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Move the Pub

Move the Pub
Move the Pub

Move the Pub

Ron Marshall

Regular price $11,000.00

Original Acrylic on Hardboard 122 x 61 cm, Framed size: 148 x 86cm Weight: 8Kg 

 

It was a very dry year in 1889, and lack of water made it very difficult to continue mining operations at Mount Britton. Charles Gibbard had just finished building a flash new hotel- the “Mount Britton Hotel” beside his old “Diggers Arms Hotel” at Mount Britton. However a gold rush had started up at Eungella Range, in the hills along Broken River about 30 miles as the crow flies from Mount Britton; so Charles Gibbard decided that prospects looked better on the new diggings at Eungella, so he transferred the licence of the new Mount Britton Hotel to his stepson; dismantled the “Diggers Arms Hotel”, and loaded the lot – timber, corrugated iron, and alcoholic beverages, onto three wagons. With each wagon being pulled by a team of fourteen horses, they started the difficult journey through scrub and grassland, negotiating logs, steep banks, dry sandy creek beds, and rugged ranges, for there was no road and the actual distance traversed was closer to 60 miles. In this painting one of the three horse teams is featured as they leave behind the peaks and mountain ranges that surround Mount Britton, and head off across the plains of Homevale Station; now  Homevale National Park.

Beautifully framed with an wide inner slip frame of cream with a warm blush to a raised gold inner edge, which highlights the warm light within the painting. The traditional outer frame has a deeply curved profile of natural stained timber ,that suits the historic period of the painting, as well as the natural warm, gold and brown tones of the subjects within the painting.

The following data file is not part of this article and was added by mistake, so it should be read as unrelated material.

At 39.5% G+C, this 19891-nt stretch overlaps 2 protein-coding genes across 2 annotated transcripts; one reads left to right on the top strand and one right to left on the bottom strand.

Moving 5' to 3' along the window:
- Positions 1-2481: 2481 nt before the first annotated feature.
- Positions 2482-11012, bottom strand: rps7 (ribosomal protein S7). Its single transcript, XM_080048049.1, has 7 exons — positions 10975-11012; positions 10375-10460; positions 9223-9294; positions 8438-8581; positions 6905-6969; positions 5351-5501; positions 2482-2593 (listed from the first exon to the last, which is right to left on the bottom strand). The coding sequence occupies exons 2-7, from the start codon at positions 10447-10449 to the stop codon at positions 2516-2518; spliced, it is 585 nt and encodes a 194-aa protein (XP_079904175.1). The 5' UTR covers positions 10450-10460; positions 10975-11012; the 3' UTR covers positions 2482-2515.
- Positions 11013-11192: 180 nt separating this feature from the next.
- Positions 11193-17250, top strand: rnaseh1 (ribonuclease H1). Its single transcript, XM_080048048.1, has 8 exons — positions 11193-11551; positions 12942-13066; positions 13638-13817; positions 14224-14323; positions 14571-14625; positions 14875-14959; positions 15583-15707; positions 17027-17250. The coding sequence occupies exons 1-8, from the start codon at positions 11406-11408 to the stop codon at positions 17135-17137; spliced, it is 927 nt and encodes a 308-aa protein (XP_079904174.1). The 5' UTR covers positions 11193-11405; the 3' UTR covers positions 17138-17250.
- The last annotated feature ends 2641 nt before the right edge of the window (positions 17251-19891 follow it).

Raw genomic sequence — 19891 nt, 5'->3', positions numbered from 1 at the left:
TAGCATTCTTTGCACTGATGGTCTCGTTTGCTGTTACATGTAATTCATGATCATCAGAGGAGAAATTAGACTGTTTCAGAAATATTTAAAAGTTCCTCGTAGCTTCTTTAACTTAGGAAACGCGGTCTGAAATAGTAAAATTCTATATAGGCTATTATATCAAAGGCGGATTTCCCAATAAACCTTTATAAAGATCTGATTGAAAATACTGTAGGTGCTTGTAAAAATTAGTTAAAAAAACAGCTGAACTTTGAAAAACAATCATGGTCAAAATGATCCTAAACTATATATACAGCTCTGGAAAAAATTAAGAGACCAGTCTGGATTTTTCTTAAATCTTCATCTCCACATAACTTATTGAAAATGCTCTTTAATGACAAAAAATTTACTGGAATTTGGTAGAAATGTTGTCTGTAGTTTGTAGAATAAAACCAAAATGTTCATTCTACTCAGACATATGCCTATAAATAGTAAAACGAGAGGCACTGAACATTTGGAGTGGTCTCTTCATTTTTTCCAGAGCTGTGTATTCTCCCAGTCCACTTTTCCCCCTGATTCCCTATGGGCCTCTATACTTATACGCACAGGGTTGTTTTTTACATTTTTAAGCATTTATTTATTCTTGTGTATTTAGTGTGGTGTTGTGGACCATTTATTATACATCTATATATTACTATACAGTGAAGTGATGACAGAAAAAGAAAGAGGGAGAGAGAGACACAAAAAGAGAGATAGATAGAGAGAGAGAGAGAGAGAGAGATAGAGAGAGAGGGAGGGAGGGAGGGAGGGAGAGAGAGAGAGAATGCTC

Regular price $11,000.00

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Original Acrylic on Hardboard 122 x 61 cm, Framed size: 148 x 86cm Weight: 8Kg 

 

It was a very dry year in 1889, and lack of water made it very difficult to continue mining operations at Mount Britton. Charles Gibbard had just finished building a flash new hotel- the “Mount Britton Hotel” beside his old “Diggers Arms Hotel” at Mount Britton. However a gold rush had started up at Eungella Range, in the hills along Broken River about 30 miles as the crow flies from Mount Britton; so Charles Gibbard decided that prospects looked better on the new diggings at Eungella, so he transferred the licence of the new Mount Britton Hotel to his stepson; dismantled the “Diggers Arms Hotel”, and loaded the lot – timber, corrugated iron, and alcoholic beverages, onto three wagons. With each wagon being pulled by a team of fourteen horses, they started the difficult journey through scrub and grassland, negotiating logs, steep banks, dry sandy creek beds, and rugged ranges, for there was no road and the actual distance traversed was closer to 60 miles. In this painting one of the three horse teams is featured as they leave behind the peaks and mountain ranges that surround Mount Britton, and head off across the plains of Homevale Station; now  Homevale National Park.

Beautifully framed with an wide inner slip frame of cream with a warm blush to a raised gold inner edge, which highlights the warm light within the painting. The traditional outer frame has a deeply curved profile of natural stained timber ,that suits the historic period of the painting, as well as the natural warm, gold and brown tones of the subjects within the painting.